How Unrealistic Are Tech Stock Prices?

Technology super hero

During the 1960–70s, it was all too easy to make money.

US investors simply bought and held blue chip growth stocks.

The thought was, because of their size, stability and prospects, these blue chip growth stocks would continue to climb higher forever.

No need to reach annual reports. No more analysis of business models. Investors thought if they bought any one of the 50 blue chips stocks, they were destined for riches.

It sounds ridiculous today. But I’m sure many of us might have done the same.

We now know this era of investing as the Nifty Fifty. Companies like IBM, Gillette and Polaroid traded for ridiculous prices. And as long as prices kept creeping up, investors were all too happy to continue buying.

But as always, it all soon came crashing down in 1982. Investors continue to mention the Nifty Fifty in an attempt to quell unrealistic growth expectations.

Will we see a similar situation play out for tech stocks globally?

 

Unrealistic expectations

As tech stocks continue to climb, the word bubble has gained new life. Take a look at what Bloomberg wrote yesterday:

Bubble warnings are getting louder. American tech giants keep surging ahead of the market, with the Nasdaq Composite Index closing a fresh record.

…tech stocks are worth a lot. At $US3.8 trillion, the combined value of Facebook, Amazon, Apple, Microsoft and Google’s parent Alphabet tops the annual gross domestic product of Germany, and all the companies in Japan’s Topix index of stocks.

The same thing has happened in China. Tech conglomerates like Tencent Holdings Ltd [HKG:0700], Alibaba Group Holdings Ltd [NSYE:BABA] and Baidu, Inc. [NASDAQ:BIDU] continue their climb upwards.

 

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Source: Yahoo Finance
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Then there’s stocks like Netflix, Inc. [NASDAQ:NFLX] and WiseTech Global Ltd [ASX:WTC] that trade on enormous price-to-earnings (PE) ratios.

Netflix has a PE of 280 and WiseTech has a PE of 150.

That means investors are paying $280 and $150 for every dollar of 2017 earnings. But who the hell would pay that much for a measly dollar of earnings?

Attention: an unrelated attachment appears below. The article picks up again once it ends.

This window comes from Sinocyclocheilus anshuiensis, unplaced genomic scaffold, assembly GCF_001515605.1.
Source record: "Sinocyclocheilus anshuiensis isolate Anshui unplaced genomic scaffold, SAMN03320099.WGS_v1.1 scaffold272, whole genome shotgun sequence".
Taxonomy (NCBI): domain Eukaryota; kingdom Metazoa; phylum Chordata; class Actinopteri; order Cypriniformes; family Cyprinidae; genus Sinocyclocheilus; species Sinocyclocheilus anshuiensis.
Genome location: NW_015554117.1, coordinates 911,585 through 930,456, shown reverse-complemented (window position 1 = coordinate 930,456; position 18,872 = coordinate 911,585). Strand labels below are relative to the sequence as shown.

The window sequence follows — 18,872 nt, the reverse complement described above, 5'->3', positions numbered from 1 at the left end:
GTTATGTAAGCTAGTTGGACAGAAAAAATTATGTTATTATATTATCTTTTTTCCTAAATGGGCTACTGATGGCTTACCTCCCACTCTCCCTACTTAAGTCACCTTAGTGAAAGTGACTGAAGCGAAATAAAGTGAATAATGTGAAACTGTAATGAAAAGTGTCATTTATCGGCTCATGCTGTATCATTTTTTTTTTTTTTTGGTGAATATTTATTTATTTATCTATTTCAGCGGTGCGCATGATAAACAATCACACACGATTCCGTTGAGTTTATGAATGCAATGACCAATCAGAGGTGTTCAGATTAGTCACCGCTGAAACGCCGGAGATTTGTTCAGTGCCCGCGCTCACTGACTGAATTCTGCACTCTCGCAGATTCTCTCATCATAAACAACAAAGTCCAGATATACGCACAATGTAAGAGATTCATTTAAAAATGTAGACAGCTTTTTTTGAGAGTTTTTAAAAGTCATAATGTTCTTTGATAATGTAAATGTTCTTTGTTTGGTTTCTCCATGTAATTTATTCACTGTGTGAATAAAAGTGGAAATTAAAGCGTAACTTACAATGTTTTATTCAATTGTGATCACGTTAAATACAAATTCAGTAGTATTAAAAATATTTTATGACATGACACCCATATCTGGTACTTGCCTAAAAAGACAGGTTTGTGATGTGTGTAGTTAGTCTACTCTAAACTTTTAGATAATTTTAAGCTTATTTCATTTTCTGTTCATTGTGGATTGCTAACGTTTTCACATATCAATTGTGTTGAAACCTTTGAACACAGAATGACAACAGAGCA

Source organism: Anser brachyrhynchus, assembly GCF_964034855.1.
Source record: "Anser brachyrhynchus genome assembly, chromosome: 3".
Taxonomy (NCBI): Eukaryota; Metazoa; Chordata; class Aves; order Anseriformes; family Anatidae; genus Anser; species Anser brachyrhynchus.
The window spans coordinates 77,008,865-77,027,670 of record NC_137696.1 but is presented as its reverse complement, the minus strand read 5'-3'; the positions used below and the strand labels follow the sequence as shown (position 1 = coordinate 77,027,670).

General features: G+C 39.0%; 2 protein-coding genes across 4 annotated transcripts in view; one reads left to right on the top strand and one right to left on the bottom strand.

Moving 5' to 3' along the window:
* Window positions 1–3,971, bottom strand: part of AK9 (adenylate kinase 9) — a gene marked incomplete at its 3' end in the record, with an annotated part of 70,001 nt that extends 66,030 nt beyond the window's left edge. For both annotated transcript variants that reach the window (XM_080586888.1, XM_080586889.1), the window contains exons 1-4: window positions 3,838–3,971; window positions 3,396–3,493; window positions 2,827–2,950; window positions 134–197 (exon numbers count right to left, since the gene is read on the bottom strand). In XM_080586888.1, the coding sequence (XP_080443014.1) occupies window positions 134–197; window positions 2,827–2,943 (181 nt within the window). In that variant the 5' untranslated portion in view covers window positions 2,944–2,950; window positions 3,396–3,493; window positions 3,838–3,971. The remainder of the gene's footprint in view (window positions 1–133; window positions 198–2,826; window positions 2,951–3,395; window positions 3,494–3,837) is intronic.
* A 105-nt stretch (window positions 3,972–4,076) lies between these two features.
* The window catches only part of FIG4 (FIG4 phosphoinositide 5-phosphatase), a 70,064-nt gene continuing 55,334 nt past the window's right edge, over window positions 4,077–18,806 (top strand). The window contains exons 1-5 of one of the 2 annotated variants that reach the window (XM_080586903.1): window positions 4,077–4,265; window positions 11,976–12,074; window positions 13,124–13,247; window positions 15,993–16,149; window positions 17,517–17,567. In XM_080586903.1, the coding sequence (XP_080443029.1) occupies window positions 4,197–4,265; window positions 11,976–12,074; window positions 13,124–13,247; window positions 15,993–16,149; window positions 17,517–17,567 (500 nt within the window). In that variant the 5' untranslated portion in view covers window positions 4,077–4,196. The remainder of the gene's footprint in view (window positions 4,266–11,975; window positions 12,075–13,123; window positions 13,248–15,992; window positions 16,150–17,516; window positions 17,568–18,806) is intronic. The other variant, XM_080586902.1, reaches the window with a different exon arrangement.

Well, it’s because investors in both stocks believe earnings will grow over time. And they’re probably right. But how fast can earnings realistically grow from here?

 

 

Let’s reverse engineer the question.

Let’s take a look at how much Netflix and WiseTech would need to grow earnings to achieve a long-term PE of say 35.

To achieve this in five years, both companies will have to see extraordinary earnings growth within the next couple of years. And of course both stocks won’t stand still in the meantime.

Let’s assume both Netflix and WiseTech stock grows at about 20% a year.

Using the assumptions above, Netflix would need to grow earnings by 79% and WiseTech by 58% every year for the next five years.

 

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It’s doable. But is it realistic?

Maybe not.

Yet, that doesn’t make every tech stock trading on a sky high PE is overvalued. In fact, had you bought some stock, even at high multiples, you would have done extremely well over time.

To demonstrate my point, let’s take a look at REA Group Ltd [ASX:REA].

 

Look at value not price

REA Group is the owner of realestate.com.au. It is the site to look for Aussie property. This strong network allows them to increase earnings without much trouble at all.

Had you been looking at the stock in 2005, it was trading for 19-times earnings. The next year, the stock shot up to trade on a PE of 52.

Too expensive now, you might have thought. Well, had you passed up on buying REA Group on a PE of 52 in 2006, you would have missed out on a more than a 1,500% gain.

The same goes for Chinese tech firm Tencent.

From 2004–07, Tencent went from trading on a PE of 17 to 62.

Clearly another stock that’s raced above what it’s worth? Yet had you passed on Tencent in 2007, you would have missed out on a 3,500% gain.

Or what about Amazon.com, Inc. [NASDAQ:AMZN]?

From 2008–12, the Everything Store went from trading on a PE of 36 to 662. Who the hell is going to pay $662 for each dollar of future earnings?

Yet had you also passed on Amazon, you wouldn’t be able to tell people you’ve close to doubled your money each for the last five and a half years.

It’s pretty clear, to me at least, that PE ratios wouldn’t do you a world of good when deciding which stocks to buy.

Much better is to try and estimate a company’s value. If they can continue to grow earnings by X%, what might they be worth today?

Like I mentioned in yesterday’s Money Morning, forget about price and first try and determine the value (or potential future value) of the stocks you own.

Then the next decision will be obvious. If you think something is worth X, it’s either overvalued, undervalued or about right.

 

Your friend,

Harje Ronngard,
Editor, Money Morning

Harje Ronngard

Harje Ronngard

Harje Ronngard is the lead Editor at Money Morning. With an academic background in finance and investments, Harje knows how simple, yet difficult investing can be. He has worked with a range of assets classes, from futures to equities. But he’s found his niche in equity valuation.

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